Where N is a number greater than 0 (-1 switches object pruning off). Both beams default to 0.25

Synthesise utterances with different levels of pruning and compare the output.

You can see more information about which units we chosen by printing the Unit relation.

The Unit relation

festival>(set! utt (SayText "The moon is a balloon"))
festival>(utt.relation.print utt 'Unit)

For each diphone a list of features describes which diphone was chosen and how good it was thought to be.

Identifying problems

You now have sufficient knowledge to identify problems with your voice. Find an example of some badly synthesised speech, and try to track down what the problem is.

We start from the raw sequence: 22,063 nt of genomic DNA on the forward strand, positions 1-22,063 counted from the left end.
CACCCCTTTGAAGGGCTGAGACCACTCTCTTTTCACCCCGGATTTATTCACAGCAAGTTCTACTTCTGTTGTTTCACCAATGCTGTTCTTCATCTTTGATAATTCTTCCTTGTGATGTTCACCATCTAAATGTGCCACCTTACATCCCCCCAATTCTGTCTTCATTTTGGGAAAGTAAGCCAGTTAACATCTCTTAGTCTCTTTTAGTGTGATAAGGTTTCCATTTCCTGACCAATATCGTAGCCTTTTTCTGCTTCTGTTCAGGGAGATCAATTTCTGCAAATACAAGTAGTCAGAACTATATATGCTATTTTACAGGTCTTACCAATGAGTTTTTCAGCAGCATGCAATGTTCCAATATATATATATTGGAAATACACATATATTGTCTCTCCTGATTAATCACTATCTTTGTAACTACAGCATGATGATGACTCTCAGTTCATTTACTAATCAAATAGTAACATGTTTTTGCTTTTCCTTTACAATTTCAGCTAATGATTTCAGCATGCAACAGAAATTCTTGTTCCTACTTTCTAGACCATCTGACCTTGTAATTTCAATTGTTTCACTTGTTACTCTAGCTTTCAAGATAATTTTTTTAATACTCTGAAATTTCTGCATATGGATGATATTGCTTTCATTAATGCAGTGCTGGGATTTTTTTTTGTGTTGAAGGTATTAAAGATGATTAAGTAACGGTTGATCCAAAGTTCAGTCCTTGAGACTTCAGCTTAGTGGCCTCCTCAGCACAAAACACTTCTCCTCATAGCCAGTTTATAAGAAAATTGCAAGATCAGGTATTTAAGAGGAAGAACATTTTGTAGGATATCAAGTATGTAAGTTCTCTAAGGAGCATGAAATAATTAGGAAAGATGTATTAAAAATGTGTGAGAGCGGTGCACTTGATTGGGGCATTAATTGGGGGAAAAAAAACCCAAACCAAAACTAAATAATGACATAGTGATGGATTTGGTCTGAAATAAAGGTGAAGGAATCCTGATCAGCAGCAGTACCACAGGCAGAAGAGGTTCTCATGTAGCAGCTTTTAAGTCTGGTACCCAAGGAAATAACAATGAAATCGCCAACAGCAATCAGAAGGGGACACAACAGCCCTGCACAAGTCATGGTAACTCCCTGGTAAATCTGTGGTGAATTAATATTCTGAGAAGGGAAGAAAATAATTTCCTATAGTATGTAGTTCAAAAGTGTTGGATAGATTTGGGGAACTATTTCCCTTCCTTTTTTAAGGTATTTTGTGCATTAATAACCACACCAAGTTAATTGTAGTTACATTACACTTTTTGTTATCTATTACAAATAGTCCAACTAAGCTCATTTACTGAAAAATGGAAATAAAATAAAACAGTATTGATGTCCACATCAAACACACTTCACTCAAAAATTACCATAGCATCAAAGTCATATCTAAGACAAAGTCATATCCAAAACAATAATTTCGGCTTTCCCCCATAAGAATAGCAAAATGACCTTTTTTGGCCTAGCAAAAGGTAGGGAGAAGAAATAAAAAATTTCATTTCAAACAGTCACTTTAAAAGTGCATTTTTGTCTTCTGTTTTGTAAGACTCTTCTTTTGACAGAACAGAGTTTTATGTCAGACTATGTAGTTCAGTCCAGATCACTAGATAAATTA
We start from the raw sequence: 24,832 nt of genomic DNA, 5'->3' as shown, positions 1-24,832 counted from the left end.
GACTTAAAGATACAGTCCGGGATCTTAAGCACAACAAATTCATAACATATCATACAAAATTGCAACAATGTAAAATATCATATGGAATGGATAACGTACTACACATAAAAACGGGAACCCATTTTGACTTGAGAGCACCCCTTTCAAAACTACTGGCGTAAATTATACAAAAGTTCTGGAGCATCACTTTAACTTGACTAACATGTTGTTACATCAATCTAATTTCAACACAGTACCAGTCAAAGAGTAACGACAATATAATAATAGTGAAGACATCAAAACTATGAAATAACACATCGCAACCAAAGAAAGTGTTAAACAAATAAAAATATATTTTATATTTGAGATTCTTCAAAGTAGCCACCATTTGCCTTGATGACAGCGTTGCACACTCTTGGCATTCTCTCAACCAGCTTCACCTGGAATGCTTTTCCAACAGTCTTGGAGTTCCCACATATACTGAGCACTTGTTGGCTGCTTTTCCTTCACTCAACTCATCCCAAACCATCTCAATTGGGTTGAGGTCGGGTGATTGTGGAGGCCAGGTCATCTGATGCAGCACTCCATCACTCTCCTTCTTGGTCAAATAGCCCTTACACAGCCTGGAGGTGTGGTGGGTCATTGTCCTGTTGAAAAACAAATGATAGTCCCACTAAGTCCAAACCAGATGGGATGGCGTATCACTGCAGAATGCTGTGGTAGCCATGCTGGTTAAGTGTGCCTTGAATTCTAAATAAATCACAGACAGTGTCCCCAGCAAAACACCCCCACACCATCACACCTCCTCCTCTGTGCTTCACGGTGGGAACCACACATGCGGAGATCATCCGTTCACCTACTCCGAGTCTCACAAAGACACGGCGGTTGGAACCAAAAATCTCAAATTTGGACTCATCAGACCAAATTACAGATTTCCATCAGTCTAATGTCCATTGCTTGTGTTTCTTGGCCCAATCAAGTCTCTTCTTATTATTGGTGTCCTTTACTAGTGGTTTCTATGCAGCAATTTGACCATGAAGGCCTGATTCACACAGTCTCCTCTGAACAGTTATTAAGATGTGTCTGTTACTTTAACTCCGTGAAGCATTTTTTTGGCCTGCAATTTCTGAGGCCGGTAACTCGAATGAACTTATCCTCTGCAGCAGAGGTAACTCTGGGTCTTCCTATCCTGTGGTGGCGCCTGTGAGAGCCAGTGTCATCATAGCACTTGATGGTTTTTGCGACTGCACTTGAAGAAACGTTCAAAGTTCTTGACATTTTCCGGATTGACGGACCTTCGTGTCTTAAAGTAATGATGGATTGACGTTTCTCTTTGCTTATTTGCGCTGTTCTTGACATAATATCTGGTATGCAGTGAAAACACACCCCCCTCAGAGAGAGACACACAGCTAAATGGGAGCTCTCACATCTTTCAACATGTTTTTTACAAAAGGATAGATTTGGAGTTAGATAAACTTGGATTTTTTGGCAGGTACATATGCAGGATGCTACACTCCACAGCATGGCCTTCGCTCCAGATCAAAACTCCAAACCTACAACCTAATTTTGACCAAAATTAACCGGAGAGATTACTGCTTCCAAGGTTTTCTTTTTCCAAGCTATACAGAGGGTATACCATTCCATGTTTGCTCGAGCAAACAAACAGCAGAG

• Check the Unit relation to see what the problem is.
  • First check the actual diphones that have been chosen, as substitutions may have been made to accommodate missing diphones.
  • Secondly check the target and join costs around the area where the problem arises, if these are high, then this was probably the best the synthesiser could do.
  • Finally look at the source filenames and timings and go and see if the data is labelled badly at this point. If the labelling is particularly bad you could fix it and rebuild the voice, but there is no guarantee that the synthesiser will then pick the same units.

Additional Exercises

These exercises are designed to be more challenging that the main voice building exercise, and you are not necessarily expected to get this far or be able to complete these exercises. Feel free to pick and choose from them if you have time.